“Take your places,” ordered Le Noir. Val noticed that the woman was trembling slightly, with an unholy excitement. The whole atmosphere of the room was like a strong electric field, vibrating with hidden power. A power that waited to be released in a holocaust of evil fury. They all moved to a point of the pentagon, and with a sudden quick movement Le Noir fell to her knees in an attitude of supplication.
Stearman felt unaccountably sickened by her action. It seemed somehow to represent the symbolic degradation of all humanity to the unclean forces of Darkness. He longed to leave his place and lift her to her feet once more, in defiance of whatever black powers were present. A revolution was taking place in the journalist’s mind, and his whole pattern of beliefs was in a turmoil. Le Noir rose slowly and stepped into the centre of the pentagon — as though she was sleep-walking. The spiritualist raised a hand to her shoulder and the black dress cascaded to her ankles. Beneath it was only the briefest of two-piece costumes, of some jet black material that clung to every curve of her magnificent figure. The sensual Van Haak was drinking in every detail of her flawless body, his piggy little eyes starting from his head, and his podgy hands were damp with perspiration.
Jules, despite his other failings, was not a voluptuary, and he displayed neither more nor less interest in the proceedings than he had done while Le Noir was fully clothed. The hunchback, like Van Haak, was watching with ill-concealed delight, and Val Stearman, connoisseur of beautiful women, was eyeing the spiritualist appreciatively. The main thought in Val’s mind, however, was admiration, and a deep sense that such loveliness should not belong to evil. As if by a pre-arranged signal the others began to chant, and Stearman listened closely to their words as anger mounted steadily within him.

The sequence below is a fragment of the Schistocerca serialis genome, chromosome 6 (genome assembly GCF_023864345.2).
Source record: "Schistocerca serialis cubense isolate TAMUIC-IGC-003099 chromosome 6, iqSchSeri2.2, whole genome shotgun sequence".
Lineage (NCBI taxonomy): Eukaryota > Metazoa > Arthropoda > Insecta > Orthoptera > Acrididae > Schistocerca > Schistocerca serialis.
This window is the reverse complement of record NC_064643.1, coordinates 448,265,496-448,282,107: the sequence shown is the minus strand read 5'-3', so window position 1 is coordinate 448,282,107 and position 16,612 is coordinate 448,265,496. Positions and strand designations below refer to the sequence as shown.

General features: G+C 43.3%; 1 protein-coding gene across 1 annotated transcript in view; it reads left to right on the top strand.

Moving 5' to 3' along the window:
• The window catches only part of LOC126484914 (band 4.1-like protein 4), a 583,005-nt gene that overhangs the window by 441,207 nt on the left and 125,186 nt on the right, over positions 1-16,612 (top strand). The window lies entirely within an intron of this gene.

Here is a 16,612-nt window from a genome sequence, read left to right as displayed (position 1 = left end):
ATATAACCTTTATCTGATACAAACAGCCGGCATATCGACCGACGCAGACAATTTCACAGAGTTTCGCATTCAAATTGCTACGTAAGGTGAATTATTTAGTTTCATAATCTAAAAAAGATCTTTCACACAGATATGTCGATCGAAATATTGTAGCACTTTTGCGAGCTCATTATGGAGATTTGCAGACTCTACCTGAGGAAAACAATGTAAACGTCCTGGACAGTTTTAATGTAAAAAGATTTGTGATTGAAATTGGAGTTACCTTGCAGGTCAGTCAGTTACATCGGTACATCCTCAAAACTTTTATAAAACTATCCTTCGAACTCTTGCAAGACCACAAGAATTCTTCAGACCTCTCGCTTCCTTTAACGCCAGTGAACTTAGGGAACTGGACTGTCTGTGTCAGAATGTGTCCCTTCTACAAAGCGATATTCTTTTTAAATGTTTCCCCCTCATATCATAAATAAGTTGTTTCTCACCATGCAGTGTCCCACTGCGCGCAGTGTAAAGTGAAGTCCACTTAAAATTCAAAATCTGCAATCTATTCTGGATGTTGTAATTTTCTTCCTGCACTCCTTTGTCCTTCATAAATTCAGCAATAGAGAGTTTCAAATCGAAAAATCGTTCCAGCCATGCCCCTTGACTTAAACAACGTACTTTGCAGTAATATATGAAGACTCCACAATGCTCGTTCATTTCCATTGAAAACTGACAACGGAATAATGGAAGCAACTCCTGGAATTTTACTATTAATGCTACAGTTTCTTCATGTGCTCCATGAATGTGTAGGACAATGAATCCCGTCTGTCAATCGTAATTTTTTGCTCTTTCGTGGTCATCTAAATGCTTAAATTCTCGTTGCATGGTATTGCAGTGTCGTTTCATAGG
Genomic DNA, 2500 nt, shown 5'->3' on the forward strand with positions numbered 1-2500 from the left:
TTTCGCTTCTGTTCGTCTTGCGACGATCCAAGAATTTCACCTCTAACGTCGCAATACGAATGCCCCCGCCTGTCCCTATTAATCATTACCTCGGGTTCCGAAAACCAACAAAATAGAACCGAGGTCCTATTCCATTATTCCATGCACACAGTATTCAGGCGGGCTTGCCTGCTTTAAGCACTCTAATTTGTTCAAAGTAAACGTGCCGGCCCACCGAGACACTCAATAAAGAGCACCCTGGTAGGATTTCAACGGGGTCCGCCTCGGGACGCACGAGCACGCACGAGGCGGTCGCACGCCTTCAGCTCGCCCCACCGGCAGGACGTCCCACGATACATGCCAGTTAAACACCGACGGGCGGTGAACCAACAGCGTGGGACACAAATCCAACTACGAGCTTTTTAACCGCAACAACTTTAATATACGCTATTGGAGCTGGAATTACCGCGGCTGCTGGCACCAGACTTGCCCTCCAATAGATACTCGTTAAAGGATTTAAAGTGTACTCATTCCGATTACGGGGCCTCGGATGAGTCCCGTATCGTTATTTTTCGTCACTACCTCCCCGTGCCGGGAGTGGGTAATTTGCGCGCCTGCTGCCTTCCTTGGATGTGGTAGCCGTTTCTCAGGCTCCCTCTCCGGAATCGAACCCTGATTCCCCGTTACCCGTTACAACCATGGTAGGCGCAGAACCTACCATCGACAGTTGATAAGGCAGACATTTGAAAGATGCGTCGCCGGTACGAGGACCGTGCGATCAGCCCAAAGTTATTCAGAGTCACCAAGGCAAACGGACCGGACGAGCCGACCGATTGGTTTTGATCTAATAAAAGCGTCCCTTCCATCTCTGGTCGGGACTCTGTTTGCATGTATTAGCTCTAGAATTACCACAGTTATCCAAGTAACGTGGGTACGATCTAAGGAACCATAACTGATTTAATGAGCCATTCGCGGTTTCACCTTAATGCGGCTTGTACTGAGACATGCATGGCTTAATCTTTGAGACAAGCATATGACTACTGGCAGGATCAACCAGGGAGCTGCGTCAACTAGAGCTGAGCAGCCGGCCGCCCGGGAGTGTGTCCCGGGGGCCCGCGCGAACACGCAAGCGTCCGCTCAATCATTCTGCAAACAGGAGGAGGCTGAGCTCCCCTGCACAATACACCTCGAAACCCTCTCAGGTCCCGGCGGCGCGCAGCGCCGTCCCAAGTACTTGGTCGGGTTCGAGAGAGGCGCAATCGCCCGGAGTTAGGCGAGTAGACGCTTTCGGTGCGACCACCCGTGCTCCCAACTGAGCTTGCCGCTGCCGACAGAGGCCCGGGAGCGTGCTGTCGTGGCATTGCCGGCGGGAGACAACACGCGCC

“Zamiel, hail! Prince of Darkness, hail! Come, accept, the sacrifice we offer! Belial be praised! Power and praise to the lord of night! Hail Chaos!”
“Stop!” roared Stearman suddenly, and stepped over the chalk line into the centre of the pentagon beside Le Noir, who had sunk to a kneeling position once more.
“Get up!” said Val firmly, and unceremoniously slapped her face. The dazed look left her eyes and she glared at him resentfully.
“How dare you!” hissed Van Haak.
“Shut up!” snapped Stearman viciously.
“Curse you!” snarled the doctor, his voice pregnant with meaning. “May all our masters curse you; now and forever.”
“Go to hell!” rejoined the journalist. He lifted Le Noir onto her feet, and looked straight into her eyes.
“You invited me here to be enlightened,” he began. “I’ve been enlightened all right — incredibly enlightened! I’ve also been adding two and two together and I don’t like the score!” The strange feeling of expectancy in the air grew stronger, the atmosphere became even more dynamic.
“What exactly do you mean?” whispered the woman.
“I mean that when I came here tonight I was an atheist, so religiously ignorant that I couldn’t even discern devil worship when I saw it! So convinced that life was nothing but open and shut materialism, that when I saw Black Magic being practised, I still couldn’t reconcile myself to the truth! But I’ll say this for your Black Magic, the Tarot cards told the truth. I may be a very rough diamond, but I’m still an idealist at heart, and I realise now that a lot of those ideals come from a subconscious faith — a faith that belongs to my earliest childhood.” He paused, conscious that every eye was upon him.